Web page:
In the distant past, malware consisted of a few viruses that destroy data and worms that try to spread malware as far as they could. In those days, a simple antivirus/anti-malware solution would be the answer for nearly all computer security issues. However, currently we deal with much more advanced, targeted and nefarious types of malicious software such as rootkits. Therefore, it is necessary to be able to protect your system against these threats that conventional antivirus/anti-malware solutions cannot.
In addition, think back to the water filter analogy, where breaking the connection between the water filter and the pipes could cause serious damage to the water system. Malwarebytes Anti-Rootkit not only removes the rootkits or evil water filter but also repairs the damage it made to the system by reestablishing links and fixing vital services that had been modified by the rootkit, in essence it ensures that your water is flowing. It does this with a tool known as fixdamage.exe that is included with the Malwarebytes Anti-Rootkit ZIP file.
Where can I download it?
So now that you know what a rootkit is, what Malwarebytes Anti-Rootkit can do about them and how it does it, naturally want to try it out for yourself. To do this, just click the link below and download the ZIP file containing Malwarebytes Anti-Rootkit and read on to find out how to use it.
How do I use it?
Here is a step-by-step breakdown on how to use Malwarebytes Anti-Rootkit.
- Download the ZIP file containing the MBAR files from the link above.
- Save the ZIP file and double click it to open it.
- Extract/Copy the “mbar” to your hard drive; you could put it on the Desktop or just in your root drive like “C:\” it does not really matter. Once done, open the folder in your Windows Explorer.
- We recommend you check out the “ReadMe.rtf” file for information on usage instructions and advanced command line parameters available for the tool in addition to the End-user License Agreement (EULA). It is a very useful resource for using this tool or if you want to learn even more about what it is capable of.
- To use Malwarebytes Anti-Rootkit simply click on the “mbar.exe” icon. MBAR does not require installation like Malwarebytes Anti-Malware does and can be used as soon as the files are extracted. If you are using Windows 7 or above, make sure to allow mbar.exe to use administrative privileges when prompted.
- Once executed, MBAR will present you with a graphic interface and an introduction about the product and informs you about the licensing of the tool. To continue, press “Next”.
- Next, you are presented with the “Update” interface, which allows you to download the most current definitions from our Anti-Malware servers to be used to scan the system for rootkits. Click “Update” to download the newest database then click “Next” once it completes the update.
- You should now be at the “Scan System” interface; this is where you will allow MBAR to search your system for rootkit activity. To perform the most complete scan, make sure that the “Scan Targets” are set to all possible options (Drivers/Sectors/System). Then click “Scan” when you are ready.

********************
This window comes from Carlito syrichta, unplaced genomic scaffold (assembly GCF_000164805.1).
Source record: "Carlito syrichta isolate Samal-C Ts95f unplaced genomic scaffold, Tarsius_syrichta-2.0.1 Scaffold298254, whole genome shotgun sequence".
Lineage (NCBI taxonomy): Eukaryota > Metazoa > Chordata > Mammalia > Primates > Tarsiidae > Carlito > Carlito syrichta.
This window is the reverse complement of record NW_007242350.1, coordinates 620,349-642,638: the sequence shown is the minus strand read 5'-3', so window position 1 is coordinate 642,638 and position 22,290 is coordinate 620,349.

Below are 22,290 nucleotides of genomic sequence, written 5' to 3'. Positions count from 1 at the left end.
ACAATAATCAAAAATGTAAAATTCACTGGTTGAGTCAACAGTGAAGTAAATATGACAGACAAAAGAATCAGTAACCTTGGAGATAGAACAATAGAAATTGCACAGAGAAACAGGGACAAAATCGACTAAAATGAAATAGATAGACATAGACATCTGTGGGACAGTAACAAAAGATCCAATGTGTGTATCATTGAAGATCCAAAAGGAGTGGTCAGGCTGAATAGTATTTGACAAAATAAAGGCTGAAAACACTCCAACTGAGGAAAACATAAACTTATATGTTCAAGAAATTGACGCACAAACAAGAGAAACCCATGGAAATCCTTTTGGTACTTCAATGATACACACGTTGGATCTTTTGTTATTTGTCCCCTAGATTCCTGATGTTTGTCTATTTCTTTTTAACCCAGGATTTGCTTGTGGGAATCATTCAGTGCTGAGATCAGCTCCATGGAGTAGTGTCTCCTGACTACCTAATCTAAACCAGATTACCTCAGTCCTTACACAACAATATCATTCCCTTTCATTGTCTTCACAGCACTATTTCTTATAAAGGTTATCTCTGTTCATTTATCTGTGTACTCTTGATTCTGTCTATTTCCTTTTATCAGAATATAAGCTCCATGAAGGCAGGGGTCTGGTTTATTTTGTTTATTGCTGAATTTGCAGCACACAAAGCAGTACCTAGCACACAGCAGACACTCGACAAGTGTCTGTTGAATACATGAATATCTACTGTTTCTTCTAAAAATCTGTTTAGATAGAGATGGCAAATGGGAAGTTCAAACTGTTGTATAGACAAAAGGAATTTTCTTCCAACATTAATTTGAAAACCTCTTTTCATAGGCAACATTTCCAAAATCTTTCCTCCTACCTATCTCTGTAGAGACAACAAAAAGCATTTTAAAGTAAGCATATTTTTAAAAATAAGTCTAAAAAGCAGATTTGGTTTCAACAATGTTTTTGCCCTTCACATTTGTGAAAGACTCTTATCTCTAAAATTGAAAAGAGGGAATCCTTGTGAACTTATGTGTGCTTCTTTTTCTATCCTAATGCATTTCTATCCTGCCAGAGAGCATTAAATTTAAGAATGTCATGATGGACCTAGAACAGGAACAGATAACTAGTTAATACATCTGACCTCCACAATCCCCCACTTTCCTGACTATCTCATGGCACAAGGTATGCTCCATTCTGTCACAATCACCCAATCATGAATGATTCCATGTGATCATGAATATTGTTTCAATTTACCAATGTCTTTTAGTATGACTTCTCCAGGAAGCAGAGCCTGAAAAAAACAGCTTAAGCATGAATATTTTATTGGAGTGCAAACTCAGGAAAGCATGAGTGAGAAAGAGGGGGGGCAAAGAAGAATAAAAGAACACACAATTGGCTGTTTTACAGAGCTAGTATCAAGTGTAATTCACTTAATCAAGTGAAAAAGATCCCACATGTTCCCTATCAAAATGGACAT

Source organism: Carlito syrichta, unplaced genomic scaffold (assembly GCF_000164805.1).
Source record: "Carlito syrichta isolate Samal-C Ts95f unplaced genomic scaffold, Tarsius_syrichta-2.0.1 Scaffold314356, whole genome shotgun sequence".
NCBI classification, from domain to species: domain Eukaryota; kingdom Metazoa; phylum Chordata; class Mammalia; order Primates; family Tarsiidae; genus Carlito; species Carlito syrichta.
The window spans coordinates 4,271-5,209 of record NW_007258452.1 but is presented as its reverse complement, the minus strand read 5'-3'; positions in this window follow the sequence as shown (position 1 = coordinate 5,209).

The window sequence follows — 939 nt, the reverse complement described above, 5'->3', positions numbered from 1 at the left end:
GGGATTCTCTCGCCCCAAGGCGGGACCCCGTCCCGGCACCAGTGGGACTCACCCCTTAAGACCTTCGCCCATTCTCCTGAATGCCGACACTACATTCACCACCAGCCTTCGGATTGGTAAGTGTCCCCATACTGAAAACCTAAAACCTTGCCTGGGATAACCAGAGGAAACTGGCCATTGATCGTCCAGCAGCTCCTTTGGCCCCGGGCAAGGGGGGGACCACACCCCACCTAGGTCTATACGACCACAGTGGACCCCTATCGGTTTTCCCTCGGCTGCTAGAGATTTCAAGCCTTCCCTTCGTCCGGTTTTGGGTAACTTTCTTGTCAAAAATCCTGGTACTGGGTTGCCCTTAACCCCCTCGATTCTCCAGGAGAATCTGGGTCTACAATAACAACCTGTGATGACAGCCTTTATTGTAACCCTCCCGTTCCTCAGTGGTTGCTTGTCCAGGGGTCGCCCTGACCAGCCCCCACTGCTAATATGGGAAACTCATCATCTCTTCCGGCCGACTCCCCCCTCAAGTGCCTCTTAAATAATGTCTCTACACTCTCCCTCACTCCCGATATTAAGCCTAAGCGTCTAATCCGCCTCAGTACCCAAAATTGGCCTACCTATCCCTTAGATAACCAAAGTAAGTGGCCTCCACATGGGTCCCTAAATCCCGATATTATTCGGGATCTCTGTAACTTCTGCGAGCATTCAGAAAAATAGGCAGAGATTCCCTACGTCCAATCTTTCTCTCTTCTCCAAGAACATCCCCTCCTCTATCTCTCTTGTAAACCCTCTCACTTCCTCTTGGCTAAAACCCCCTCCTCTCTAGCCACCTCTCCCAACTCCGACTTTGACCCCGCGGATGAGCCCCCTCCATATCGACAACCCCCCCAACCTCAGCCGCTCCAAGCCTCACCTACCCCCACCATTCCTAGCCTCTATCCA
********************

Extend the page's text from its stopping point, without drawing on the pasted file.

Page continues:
- Once the scan is complete, MBAR will inform you if it has detected any malware and will advise to you to clean your system. It also has a “Create Restore Point” option that we highly recommend you select in case something goes wrong with the removal of the rootkits.
- After the restore point is created and the rootkit cleanup is scheduled, you will receive a prompt asking for a reboot of your system. Select “yes” to reboot your system and clean the rootkits.
11. After your reboot, you should run MBAR again to ensure that all infections have been removed from the system.
- Once you are rootkit free, in order to ensure that any damage done by removing the rootkit is repaired, you should run the “fixdamage.exe” application, located in the same MBAR directory as “mbar.exe”
- Clicking on “fixdamage.exe” will open the console application and request confirmation to apply any fixes to the operating system. Input “Y” to being the fix.
- After the fix is complete, it will request you to restart the system again.
Keep in mind that Malwarebytes Anti-Rootkit does not require an installation of Malwarebytes Anti-Malware and makes it a great tool for quickly disinfecting the systems of your friends and family on the fly if they can’t install Anti-Malware because of the rootkit blocking them. Put it on a USB stick with an up to date definition file or onto a CD with other valuable tools.
This product will always be updated and upgraded in order to have the best chance of taking out the bad guys and defeating rootkits as they come out. If you want to help in this fight, please do, by letting us know on our forums what kind of experiences you have had with MBAR and even how you think it might be better. Thanks for reading and stay safe!